12 Susannah Charlton reflects on the benefits of WiP's mentoring scheme
The idea with the mentoring network was to provide a bridge for those women who were at middle management level and who really needed more kind of personal advice and coaching.
There were relatively few senior women in the profession, and whereas there was an informal network of senior men mentoring younger men in the profession, there were often not enough senior women in your organisation to fulfil that role. And I suspect not yet the tradition, which I hope is more prevalent now, of women feeling that was part of what they were doing, as a lot of women were having to work so hard at just kind of making their own way through the glass ceiling, and often while balancing that with a family, that they perhaps didn’t have as much time and mental space as their male colleagues to actually start bringing on the younger women in their organisation.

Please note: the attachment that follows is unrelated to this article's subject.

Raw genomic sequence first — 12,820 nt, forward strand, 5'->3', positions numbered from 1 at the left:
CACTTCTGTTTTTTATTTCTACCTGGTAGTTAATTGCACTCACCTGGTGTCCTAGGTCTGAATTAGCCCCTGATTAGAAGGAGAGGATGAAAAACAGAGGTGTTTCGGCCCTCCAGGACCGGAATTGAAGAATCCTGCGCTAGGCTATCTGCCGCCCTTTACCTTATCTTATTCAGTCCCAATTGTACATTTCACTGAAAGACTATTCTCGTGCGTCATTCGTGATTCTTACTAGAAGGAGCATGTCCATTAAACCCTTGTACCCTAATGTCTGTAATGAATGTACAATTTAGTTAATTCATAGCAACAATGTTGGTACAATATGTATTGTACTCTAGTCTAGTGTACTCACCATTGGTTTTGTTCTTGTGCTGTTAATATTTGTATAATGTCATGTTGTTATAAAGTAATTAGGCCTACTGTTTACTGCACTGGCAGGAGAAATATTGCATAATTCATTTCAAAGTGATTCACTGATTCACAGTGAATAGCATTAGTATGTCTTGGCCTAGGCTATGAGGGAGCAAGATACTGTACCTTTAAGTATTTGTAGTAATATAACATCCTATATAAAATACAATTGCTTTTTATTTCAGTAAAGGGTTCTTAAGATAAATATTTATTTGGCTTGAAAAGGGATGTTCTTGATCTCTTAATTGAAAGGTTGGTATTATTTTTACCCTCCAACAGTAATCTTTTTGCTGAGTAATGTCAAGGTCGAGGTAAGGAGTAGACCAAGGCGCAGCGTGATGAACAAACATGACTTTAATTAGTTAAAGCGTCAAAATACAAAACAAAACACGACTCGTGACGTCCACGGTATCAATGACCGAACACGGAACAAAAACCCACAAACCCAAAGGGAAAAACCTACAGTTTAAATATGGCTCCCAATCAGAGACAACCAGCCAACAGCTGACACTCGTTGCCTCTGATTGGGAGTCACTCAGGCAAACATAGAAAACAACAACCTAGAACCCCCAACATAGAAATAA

What did you feel would be the value for a younger woman of being mentored?
Having advice that she could trust from somebody who walked that path before. And I think particularly, on some of the less talked about issues of advancing in your career in any industry – about how you present yourself, about how you deal with the real world, which is not nearly as nice as the one that we all think we should be in, where people behave badly and have, you know, how you deal with the politics in the workplace, gender politics, but also people manoeuvring to get into the next, you know, to have their projects put forward. I think that sort of understanding how to play those games and win is one of the things you get from mentoring.
And also you get somebody who’s a champion, who might put your name forward when something comes up or who might say, look there’s a job going over there, or, you know, if you are raising your profile then you ought to go to this memorial service for an important person in publishing, or you ought to do things that help you be seen and be perceived as a player in the publishing world.